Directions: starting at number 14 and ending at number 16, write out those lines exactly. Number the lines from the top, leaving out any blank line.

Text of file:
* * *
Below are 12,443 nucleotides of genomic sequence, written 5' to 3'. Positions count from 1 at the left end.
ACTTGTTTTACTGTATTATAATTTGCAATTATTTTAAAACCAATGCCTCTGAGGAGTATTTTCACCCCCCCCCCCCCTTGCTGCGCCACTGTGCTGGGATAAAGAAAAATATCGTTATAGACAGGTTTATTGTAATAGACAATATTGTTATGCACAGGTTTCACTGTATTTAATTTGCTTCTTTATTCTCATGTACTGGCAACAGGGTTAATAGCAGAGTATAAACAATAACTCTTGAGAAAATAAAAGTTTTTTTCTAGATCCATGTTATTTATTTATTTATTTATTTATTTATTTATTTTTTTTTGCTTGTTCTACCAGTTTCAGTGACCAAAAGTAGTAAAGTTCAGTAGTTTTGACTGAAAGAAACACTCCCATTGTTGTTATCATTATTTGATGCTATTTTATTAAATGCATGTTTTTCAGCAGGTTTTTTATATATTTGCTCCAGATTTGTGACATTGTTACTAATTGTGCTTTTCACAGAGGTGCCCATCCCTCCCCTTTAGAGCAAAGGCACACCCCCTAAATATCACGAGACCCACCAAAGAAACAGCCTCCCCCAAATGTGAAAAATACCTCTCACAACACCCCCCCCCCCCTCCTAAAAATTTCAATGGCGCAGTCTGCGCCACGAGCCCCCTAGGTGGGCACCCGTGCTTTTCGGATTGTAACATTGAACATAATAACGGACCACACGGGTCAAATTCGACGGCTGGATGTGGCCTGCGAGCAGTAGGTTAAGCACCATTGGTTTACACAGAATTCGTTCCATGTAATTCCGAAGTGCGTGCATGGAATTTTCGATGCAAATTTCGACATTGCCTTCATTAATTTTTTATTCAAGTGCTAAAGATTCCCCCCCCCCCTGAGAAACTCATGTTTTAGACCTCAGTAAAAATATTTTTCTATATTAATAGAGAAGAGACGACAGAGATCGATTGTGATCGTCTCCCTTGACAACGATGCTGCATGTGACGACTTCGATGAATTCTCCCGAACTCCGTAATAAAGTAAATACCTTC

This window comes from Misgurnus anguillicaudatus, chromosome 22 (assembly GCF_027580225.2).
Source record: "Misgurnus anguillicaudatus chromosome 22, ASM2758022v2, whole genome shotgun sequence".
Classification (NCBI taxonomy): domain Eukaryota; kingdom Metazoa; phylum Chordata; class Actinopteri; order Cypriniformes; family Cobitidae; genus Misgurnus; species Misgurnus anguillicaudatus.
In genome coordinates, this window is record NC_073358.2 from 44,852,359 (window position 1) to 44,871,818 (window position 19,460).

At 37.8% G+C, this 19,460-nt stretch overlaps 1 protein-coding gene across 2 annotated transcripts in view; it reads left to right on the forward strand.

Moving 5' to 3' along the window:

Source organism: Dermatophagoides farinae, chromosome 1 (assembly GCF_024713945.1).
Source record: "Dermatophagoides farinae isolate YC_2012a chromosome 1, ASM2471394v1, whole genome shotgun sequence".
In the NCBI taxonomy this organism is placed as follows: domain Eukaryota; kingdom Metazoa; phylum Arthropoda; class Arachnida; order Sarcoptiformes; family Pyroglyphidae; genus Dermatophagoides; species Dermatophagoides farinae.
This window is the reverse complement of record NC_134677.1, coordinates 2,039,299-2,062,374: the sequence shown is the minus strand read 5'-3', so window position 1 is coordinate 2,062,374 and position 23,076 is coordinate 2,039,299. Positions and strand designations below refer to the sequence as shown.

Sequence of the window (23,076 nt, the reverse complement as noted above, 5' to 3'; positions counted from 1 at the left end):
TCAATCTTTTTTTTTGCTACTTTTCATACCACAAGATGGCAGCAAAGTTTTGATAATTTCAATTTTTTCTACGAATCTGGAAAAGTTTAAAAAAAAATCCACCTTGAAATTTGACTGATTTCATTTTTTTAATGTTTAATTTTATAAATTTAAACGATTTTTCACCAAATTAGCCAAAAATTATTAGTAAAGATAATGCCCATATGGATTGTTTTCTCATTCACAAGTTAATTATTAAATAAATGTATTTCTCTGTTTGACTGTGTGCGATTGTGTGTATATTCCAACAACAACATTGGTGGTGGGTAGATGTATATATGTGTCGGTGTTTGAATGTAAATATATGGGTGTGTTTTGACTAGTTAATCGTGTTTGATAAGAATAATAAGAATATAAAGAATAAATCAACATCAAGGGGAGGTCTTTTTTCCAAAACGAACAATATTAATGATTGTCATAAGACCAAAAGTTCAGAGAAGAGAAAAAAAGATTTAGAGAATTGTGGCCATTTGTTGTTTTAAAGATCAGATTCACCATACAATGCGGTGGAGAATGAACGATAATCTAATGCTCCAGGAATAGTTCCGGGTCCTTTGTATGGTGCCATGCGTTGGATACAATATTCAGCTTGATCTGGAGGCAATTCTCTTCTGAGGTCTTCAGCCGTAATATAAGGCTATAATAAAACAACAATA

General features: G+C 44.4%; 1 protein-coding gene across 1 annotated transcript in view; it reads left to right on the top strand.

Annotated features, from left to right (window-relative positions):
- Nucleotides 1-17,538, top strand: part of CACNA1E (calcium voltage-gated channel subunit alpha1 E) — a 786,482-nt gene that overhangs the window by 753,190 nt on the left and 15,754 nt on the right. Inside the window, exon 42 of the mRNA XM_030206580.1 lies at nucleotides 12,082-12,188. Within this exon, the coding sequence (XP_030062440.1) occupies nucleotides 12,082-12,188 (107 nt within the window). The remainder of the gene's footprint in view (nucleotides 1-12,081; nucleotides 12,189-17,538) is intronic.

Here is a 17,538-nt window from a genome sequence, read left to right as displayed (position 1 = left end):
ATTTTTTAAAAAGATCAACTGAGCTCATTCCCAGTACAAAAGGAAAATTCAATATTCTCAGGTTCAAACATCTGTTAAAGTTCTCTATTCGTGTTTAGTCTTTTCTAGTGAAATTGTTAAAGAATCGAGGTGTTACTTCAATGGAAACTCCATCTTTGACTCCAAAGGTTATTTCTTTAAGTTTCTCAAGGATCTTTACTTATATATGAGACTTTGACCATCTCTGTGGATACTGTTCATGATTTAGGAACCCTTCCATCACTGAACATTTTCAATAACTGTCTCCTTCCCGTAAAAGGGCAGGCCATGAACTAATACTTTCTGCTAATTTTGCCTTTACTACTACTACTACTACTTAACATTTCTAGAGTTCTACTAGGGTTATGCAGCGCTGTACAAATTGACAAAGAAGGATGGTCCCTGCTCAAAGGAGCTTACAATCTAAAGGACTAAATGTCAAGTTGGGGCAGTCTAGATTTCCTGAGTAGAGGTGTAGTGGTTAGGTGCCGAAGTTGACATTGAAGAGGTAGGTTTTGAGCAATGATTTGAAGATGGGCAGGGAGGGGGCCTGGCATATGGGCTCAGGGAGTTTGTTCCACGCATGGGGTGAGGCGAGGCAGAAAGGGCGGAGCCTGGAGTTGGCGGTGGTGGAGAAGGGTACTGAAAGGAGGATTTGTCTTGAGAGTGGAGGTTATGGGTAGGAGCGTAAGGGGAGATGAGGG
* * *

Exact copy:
TCAATCTTTTTTTTTGCTACTTTTCATACCACAAGATGGCAGCAAAGTTTTGATAATTTCAATTTTTTCTACGAATCTGGAAAAGTTTAAAAAAAAATCCACCTTGAAATTTGACTGATTTCATTTTTTTAATGTTTAATTTTATAAATTTAAACGATTTTTCACCAAATTAGCCAAAAATTATTAGTAAAGATAATGCCCATATGGATTGTTTTCTCATTCACAAGTTAATTATTAAATAAATGTATTTCTCTGTTTGACTGTGTGCGATTGTGTGTATATTCCAACAACAACATTGGTGGTGGGTAGATGTATATATGTGTCGGTGTTTGAATGTAAATATATGGGTGTGTTTTGACTAGTTAATCGTGTTTGATAAGAATAATAAGAATATAAAGAATAAATCAACATCAAGGGGAGGTCTTTTTTCCAAAACGAACAATATTAATGATTGTCATAAGACCAAAAGTTCAGAGAAGAGAAAAAAAGATTTAGAGAATTGTGGCCATTTGTTGTTTTAAAGATCAGATTCACCATACAATGCGGTGGAGAATGAACGATAATCTAATGCTCCAGGAATAGTTCCGGGTCCTTTGTATGGTGCCATGCGTTGGATACAATATTCAGCTTGATCTGGAGGCAATTCTCTTCTGAGGTCTTCAGCCGTAATATAAGGCTATAATAAAACAACAATA

General features: G+C 44.4%; 1 protein-coding gene across 1 annotated transcript in view; it reads left to right on the top strand.

Annotated features, from left to right (window-relative positions):